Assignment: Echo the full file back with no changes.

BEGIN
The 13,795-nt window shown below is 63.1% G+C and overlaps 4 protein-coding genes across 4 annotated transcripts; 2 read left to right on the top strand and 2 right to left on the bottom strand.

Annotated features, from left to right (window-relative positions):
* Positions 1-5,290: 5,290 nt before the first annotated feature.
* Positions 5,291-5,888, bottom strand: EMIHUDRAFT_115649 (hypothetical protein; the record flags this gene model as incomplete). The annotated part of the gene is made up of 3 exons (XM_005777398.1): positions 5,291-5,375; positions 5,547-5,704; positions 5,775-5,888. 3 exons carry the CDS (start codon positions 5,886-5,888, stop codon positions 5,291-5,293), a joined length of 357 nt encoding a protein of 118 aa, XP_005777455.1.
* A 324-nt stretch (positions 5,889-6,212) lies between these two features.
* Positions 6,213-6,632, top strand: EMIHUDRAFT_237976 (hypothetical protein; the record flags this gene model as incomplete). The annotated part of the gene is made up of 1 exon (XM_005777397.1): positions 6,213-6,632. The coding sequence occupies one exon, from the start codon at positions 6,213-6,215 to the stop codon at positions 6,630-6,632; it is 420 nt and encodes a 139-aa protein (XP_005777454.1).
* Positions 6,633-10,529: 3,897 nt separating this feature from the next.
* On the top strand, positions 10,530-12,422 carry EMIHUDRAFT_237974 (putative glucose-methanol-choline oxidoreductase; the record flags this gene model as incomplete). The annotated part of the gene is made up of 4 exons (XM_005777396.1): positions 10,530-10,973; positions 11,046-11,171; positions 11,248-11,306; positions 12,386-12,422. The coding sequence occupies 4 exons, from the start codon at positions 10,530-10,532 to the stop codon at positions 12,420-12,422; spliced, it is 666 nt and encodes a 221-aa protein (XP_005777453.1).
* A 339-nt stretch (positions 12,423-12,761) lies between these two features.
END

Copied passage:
The 13,795-nt window shown below is 63.1% G+C and overlaps 4 protein-coding genes across 4 annotated transcripts; 2 read left to right on the top strand and 2 right to left on the bottom strand.

Annotated features, from left to right (window-relative positions):
* Positions 1-5,290: 5,290 nt before the first annotated feature.
* Positions 5,291-5,888, bottom strand: EMIHUDRAFT_115649 (hypothetical protein; the record flags this gene model as incomplete). The annotated part of the gene is made up of 3 exons (XM_005777398.1): positions 5,291-5,375; positions 5,547-5,704; positions 5,775-5,888. 3 exons carry the CDS (start codon positions 5,886-5,888, stop codon positions 5,291-5,293), a joined length of 357 nt encoding a protein of 118 aa, XP_005777455.1.
* A 324-nt stretch (positions 5,889-6,212) lies between these two features.
* Positions 6,213-6,632, top strand: EMIHUDRAFT_237976 (hypothetical protein; the record flags this gene model as incomplete). The annotated part of the gene is made up of 1 exon (XM_005777397.1): positions 6,213-6,632. The coding sequence occupies one exon, from the start codon at positions 6,213-6,215 to the stop codon at positions 6,630-6,632; it is 420 nt and encodes a 139-aa protein (XP_005777454.1).
* Positions 6,633-10,529: 3,897 nt separating this feature from the next.
* On the top strand, positions 10,530-12,422 carry EMIHUDRAFT_237974 (putative glucose-methanol-choline oxidoreductase; the record flags this gene model as incomplete). The annotated part of the gene is made up of 4 exons (XM_005777396.1): positions 10,530-10,973; positions 11,046-11,171; positions 11,248-11,306; positions 12,386-12,422. The coding sequence occupies 4 exons, from the start codon at positions 10,530-10,532 to the stop codon at positions 12,420-12,422; spliced, it is 666 nt and encodes a 221-aa protein (XP_005777453.1).
* A 339-nt stretch (positions 12,423-12,761) lies between these two features.